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Author Topic:   jacking wedge
Desert Mod
posted December 25, 2005 12:51 PM  
When setting the wedge in a car, I've always turned the weight jacks in opposite directions diagonally. That is, if I put in one turn in the RF, I've taken one out of the LR (assuming the thread is the same on all four corners.) I read somewhere recently that if you put in a turn on the RF, you should put in a turn on the LR. Which way is correct?

posted December 25, 2005 04:50 PM  
You are going in the right direction,the " right way " is doing all four rf out lf in lr and out rr.This gives you more crosswieght and keeps your ride heights the same,as long as all the threads are same kind.

posted December 26, 2005 08:16 AM  
if you put a turn in the rf it will add wedge to the car....think of it as a table and if you raise one leg on a table(turns in raises ride height) then it will add more weight to the opposite leg of that table.....
so turns in lf adds rr turns in rf adds lr

Desert Mod
posted December 26, 2005 08:04 PM  
Thanks, guys. So what you're saying is do the opposite turns diagonally, ie: one turn in RF, one turn out LR and one turn out LF, one turn in RR. Is that correct? Or is it one turn in RF, one turn in LR and one turn out LF, one turn out RR?

[This message has been edited by Desert Mod (edited December 28, 2005).]

Desert Mod
posted December 28, 2005 09:55 PM  
So what do you think? Do I have it right?

posted December 28, 2005 10:42 PM  

posted December 28, 2005 11:01 PM  
When you put a turn in a corner, it puts more weight on both that corner and its diagonal corner (RF and LR). So if you want to add wedge, you "could" put 3 turns in the RF and the new scale numbers would show more weight on the RF AND the LR, and less weight on both the LF and RR.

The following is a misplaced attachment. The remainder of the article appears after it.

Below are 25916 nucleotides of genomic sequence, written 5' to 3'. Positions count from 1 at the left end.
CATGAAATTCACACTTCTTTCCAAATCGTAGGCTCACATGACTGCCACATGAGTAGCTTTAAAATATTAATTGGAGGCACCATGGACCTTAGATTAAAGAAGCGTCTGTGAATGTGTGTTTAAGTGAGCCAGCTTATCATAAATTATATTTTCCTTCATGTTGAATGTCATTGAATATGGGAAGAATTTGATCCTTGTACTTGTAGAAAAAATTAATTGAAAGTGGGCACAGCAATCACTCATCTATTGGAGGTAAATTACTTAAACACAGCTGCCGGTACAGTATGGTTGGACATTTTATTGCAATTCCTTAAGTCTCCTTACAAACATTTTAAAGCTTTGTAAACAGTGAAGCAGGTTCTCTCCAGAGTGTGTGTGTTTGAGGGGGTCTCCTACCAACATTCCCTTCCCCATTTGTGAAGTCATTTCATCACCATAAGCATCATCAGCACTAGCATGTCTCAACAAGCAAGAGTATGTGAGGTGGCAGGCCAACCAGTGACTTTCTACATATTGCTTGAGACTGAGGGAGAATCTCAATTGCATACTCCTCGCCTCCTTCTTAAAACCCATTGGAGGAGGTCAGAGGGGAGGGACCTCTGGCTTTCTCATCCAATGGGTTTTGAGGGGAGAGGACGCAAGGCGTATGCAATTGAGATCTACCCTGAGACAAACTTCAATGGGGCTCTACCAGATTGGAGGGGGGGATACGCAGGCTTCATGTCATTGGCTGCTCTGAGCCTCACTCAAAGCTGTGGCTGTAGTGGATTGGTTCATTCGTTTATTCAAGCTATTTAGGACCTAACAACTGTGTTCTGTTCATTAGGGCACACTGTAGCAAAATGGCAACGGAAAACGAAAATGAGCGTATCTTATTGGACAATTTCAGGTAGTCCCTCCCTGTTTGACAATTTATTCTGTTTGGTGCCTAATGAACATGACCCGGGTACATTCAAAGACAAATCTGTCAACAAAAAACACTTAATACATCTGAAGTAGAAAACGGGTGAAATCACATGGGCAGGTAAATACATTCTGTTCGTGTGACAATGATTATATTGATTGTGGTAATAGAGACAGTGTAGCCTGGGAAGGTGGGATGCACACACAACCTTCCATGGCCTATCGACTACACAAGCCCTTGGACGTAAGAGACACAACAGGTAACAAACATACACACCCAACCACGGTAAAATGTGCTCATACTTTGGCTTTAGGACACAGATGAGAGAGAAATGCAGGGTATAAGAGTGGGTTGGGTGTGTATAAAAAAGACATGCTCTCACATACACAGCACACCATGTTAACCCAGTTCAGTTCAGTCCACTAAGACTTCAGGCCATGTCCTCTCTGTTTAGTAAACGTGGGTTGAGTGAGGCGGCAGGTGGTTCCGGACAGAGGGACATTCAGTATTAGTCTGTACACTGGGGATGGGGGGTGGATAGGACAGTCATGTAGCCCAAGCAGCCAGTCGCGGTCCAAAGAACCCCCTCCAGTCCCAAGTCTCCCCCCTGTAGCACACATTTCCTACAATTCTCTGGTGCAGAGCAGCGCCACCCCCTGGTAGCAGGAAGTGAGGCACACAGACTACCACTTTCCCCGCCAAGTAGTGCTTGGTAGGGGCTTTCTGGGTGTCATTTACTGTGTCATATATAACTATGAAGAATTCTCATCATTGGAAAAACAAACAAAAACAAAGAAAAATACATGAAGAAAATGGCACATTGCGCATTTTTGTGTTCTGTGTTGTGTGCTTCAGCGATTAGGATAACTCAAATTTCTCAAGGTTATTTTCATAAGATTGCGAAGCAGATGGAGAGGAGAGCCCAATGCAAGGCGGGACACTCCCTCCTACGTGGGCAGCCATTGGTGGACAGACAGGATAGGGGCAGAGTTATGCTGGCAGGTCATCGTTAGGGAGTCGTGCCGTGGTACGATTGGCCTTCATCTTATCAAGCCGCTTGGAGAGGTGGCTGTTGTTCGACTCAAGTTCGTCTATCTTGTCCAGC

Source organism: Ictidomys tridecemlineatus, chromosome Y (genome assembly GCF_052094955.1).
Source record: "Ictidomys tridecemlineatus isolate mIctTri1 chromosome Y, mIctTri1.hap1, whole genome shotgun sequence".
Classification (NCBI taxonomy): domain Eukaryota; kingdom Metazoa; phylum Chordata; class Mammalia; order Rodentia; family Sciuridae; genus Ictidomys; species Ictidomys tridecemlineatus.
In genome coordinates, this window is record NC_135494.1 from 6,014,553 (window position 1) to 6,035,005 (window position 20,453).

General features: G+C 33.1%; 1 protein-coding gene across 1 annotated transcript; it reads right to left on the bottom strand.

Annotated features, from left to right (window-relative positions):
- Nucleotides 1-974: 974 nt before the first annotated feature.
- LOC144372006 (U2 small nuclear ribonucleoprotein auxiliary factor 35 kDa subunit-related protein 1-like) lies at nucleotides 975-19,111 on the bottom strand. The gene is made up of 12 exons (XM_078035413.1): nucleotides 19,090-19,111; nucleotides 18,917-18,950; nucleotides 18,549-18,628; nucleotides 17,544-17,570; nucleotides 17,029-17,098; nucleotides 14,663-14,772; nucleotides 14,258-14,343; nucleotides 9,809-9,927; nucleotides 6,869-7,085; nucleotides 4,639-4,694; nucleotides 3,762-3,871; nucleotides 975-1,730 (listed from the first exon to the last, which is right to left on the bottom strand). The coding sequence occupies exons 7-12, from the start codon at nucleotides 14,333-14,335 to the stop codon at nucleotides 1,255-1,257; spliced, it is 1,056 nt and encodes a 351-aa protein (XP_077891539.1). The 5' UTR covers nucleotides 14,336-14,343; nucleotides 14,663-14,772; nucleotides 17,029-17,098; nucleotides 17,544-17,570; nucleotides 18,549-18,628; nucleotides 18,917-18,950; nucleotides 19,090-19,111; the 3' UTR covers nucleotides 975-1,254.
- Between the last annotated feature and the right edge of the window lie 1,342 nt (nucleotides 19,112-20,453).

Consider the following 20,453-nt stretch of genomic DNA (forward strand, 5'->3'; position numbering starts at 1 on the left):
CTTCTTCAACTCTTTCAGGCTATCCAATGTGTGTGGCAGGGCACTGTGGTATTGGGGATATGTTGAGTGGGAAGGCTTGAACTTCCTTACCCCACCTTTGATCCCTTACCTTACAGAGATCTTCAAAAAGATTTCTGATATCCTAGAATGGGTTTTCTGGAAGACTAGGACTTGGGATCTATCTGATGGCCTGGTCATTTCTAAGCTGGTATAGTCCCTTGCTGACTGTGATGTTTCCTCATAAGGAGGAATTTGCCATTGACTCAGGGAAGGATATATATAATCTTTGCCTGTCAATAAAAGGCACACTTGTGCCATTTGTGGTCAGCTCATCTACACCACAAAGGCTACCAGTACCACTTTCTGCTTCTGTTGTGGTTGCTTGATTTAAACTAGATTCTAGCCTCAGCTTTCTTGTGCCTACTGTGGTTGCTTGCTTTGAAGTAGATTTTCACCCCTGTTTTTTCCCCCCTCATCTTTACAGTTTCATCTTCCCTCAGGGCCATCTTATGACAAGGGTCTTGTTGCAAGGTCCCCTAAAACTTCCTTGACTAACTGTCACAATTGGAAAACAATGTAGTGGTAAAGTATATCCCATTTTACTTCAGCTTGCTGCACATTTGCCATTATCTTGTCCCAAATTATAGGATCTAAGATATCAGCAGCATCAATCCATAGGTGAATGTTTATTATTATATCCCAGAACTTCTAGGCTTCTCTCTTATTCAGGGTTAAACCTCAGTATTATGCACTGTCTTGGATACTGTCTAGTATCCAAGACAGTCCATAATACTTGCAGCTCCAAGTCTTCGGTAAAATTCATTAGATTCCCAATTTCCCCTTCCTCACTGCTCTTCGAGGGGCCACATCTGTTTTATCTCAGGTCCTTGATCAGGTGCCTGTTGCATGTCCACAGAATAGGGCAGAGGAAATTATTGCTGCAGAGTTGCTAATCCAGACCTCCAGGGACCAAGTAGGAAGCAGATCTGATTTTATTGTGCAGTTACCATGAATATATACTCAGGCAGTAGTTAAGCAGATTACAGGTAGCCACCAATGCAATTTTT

nmracer mentioned ride heights. To keep your ride heights as close as you can to where you start, you should turn in on RF and LR, then out LF and RR. Our car has more fine thread on the rear than the front, so if we want to add some wedge, we will put 1 turn in RF, 1 out LF, 2 in LR, 2 out RR.

You should set the ride heights where you want them. Get the rear percent where you want it, keeping the ride heights at the baseline. Then set the left side percent, keeping the baseline ride heights the same, and makeing sure you don't change the rear percent. Then do the above steps to get the right cross percent. Most of the time to get to the correct cross / bite, the ride heights won't end up at the baseline, but very close.

posted December 28, 2005 11:19 PM  
To tighten the chassis: raise the RF or LR corner...OR lower the LF or RR corner.

To loosen the chassis: raise the LF or RR corner...OR lower the RF or LR corner.

If you are making a major change, you could spread it out over two or four corners so that you do not dramatically change any one corner's height.

You want to tighten the car up a lot, so you decide to raise the RF 1/2" (4 turns on a bolt with 1/8" threads). Instead of making the whole 1/2" change at the RF and risk messing up your caster & camber settings, make a 1/8" (one turn) change at each corner.
Raise the RF one turn, Raise the LR one turn, Lower the LF one turn, Lower the RR one turn.

Keep in mind that when I say raise or lower I am referring to spring height. You would turn a wedge bolt clockwise to raise the spring height. If you ar adjusting spring heights on a coilover shock or spring slider (coil over eliminator) the adjusting nut needs to be turned in the correct direction, depending on whether the nut is above or below the spring.

posted April 01, 2006 08:23 AM  
Also keep in mind when john56h is refering to tightening and loosening, he is talking about when your on the gas, if your off the gas (corner entry) his tightening/loosening directions will be just the opposite. look for the happy medium (if there is such a thing). good luck.

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